Is it something in the Potomac water? Why are so many politicians so blind to the economic suffering of Americans, and so consumed with austerity fever? Dan Froomkin with an excellent piece:
For the weeks leading up to the agreement, Democratic and Republican leaders were essentially trying to out-austere each other. It's that bipartisan enthusiasm for reducing the government's budget -- and the speed with which both parties abandoned a job-creating agenda -- that left-leaning analysts say demonstrate how beholden elected officials from both parties have become to the rich, and how out of touch they are with the problems of the poor and the middle class.
"If these people were rational policymakers, they would not focus on deficit reduction right now," said Neera Tanden, chief operating officer at the Center for American Progress. "They would focus on stimulus right now."
"What's crazy about Washington is that the only thing we talk about is deficit reduction; that nobody talks about jobs," Tanden said. "It's borderline insane."
To liberal economists like University of Texas professor James Galbraith, the explanation lies in what he calls the Washington elite's "deficit hysteria."
From this perspective, the spending cuts signed into law Tuesday were the culmination of the investment of hundreds of millions of dollars by moneyed interests into the development and inculcation of a specific Washington consensus that anyone who doesn't believe the government is dangerously overextended -- and who doesn't consider the danger of deficits as very, very serious -- is a wild-eyed radical.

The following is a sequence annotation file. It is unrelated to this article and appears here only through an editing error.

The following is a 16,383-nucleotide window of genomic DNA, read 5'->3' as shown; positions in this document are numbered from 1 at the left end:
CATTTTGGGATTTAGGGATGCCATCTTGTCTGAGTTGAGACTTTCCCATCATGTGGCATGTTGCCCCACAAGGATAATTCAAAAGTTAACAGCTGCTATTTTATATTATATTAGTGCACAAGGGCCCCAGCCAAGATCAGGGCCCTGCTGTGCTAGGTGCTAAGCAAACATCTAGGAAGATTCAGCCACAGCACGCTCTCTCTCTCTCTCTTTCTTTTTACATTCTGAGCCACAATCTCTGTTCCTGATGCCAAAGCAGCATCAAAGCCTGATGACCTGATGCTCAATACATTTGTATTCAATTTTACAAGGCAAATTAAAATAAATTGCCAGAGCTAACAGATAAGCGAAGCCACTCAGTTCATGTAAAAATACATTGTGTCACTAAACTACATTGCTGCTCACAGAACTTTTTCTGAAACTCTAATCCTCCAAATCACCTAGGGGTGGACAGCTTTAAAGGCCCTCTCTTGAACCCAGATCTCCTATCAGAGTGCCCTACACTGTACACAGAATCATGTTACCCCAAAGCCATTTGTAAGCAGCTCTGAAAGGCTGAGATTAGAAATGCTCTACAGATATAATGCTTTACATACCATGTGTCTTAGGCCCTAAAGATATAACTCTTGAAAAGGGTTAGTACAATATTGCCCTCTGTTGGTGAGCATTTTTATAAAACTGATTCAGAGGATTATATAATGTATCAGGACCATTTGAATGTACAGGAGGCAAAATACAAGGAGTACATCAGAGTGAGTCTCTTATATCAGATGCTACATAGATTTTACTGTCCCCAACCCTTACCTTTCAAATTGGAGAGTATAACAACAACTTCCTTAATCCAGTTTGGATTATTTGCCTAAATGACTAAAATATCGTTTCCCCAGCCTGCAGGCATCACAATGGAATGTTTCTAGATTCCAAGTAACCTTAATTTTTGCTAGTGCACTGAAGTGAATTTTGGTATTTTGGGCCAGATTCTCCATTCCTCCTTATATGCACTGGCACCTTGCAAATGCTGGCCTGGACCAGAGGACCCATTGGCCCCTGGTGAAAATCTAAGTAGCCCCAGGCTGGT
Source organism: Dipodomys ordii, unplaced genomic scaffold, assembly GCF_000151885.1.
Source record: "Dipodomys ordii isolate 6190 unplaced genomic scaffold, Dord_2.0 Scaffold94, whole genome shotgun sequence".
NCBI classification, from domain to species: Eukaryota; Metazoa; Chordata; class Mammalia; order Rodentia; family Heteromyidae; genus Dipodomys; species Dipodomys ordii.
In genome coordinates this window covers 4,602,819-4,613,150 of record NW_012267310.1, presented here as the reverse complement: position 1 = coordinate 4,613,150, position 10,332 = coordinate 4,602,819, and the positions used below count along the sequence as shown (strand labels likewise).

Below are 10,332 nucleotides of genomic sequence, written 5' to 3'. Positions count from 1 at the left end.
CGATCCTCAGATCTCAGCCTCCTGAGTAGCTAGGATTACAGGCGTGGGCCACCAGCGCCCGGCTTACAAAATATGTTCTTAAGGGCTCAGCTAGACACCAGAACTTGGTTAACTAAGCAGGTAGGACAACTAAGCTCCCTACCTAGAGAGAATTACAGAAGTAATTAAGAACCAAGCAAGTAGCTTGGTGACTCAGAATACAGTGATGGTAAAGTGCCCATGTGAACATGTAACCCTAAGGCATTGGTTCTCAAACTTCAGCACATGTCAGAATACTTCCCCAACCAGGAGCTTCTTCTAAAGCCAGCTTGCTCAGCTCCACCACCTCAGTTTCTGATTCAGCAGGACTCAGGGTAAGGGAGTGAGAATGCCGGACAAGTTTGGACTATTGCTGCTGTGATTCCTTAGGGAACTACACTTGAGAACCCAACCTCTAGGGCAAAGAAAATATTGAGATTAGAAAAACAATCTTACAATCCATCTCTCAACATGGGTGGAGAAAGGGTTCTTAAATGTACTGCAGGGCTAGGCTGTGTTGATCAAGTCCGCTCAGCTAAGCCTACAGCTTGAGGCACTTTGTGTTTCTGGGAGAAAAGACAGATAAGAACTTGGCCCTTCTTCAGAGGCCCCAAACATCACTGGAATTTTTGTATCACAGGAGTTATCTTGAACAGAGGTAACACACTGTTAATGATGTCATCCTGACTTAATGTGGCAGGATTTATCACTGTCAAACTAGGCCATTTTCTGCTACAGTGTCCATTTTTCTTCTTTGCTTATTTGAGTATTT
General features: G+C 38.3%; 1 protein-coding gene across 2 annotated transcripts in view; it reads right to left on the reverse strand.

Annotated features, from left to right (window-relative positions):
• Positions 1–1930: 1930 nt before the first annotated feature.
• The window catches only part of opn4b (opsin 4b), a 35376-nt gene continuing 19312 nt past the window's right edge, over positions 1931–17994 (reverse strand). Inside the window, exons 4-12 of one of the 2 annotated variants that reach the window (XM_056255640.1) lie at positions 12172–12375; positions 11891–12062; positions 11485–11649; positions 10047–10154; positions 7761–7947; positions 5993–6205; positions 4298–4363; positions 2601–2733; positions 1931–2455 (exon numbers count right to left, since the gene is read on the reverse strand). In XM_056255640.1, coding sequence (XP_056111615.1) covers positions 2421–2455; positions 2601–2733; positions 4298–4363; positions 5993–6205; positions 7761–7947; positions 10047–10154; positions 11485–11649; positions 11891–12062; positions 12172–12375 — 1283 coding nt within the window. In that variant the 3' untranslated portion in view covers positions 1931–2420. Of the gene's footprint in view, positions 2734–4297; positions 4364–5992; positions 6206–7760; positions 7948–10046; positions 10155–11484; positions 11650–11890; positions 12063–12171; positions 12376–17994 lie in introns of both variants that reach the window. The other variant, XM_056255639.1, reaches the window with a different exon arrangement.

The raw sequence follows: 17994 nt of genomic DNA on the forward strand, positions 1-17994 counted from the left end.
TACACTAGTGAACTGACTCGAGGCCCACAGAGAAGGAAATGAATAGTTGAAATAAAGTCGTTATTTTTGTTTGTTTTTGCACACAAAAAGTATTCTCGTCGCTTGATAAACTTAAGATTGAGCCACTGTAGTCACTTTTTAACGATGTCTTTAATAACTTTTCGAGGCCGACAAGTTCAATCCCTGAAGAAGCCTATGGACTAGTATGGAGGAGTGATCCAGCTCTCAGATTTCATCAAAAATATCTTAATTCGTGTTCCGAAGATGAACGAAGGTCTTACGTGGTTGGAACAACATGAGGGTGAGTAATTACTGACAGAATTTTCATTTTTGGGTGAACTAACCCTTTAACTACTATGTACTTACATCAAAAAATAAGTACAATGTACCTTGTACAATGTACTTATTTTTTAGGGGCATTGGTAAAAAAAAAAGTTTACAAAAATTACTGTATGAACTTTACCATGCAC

"The rich have drawn a political box around what can be done here," said Damon Silvers, policy director for the big umbrella union AFL-CIO. "They are gutting the modern state in order to avoid a real conversation about taxes."
[...] Davig, the investment banker, said economic growth is not the most significant issue for Wall Street.
"Everyone can live with a little bit of fiscal drag if there's a little bit more stable macro landscape," he said. "They're happy to live with a little bit of fiscal drag."
And Galbraith said he thinks some of the super-rich out there, sitting on all that cash, are actually hoping for the economy to crash and burn.
"The strategy of pursuing a deflationary strategy is a strategy that greatly benefits people with cash," said Galbraith. "If you're interested in deflating asset values, and you have cash with which to buy assets when things hit rock bottom, then you have a powerful interest in a deep depression."
"That's certainly consistent with the banks holding 1.4 trillion [dollars] of reserves, which is absolutely unprecedented," said Pollin, who backs a tax on excess reserves. "That's 10 percent of GDP."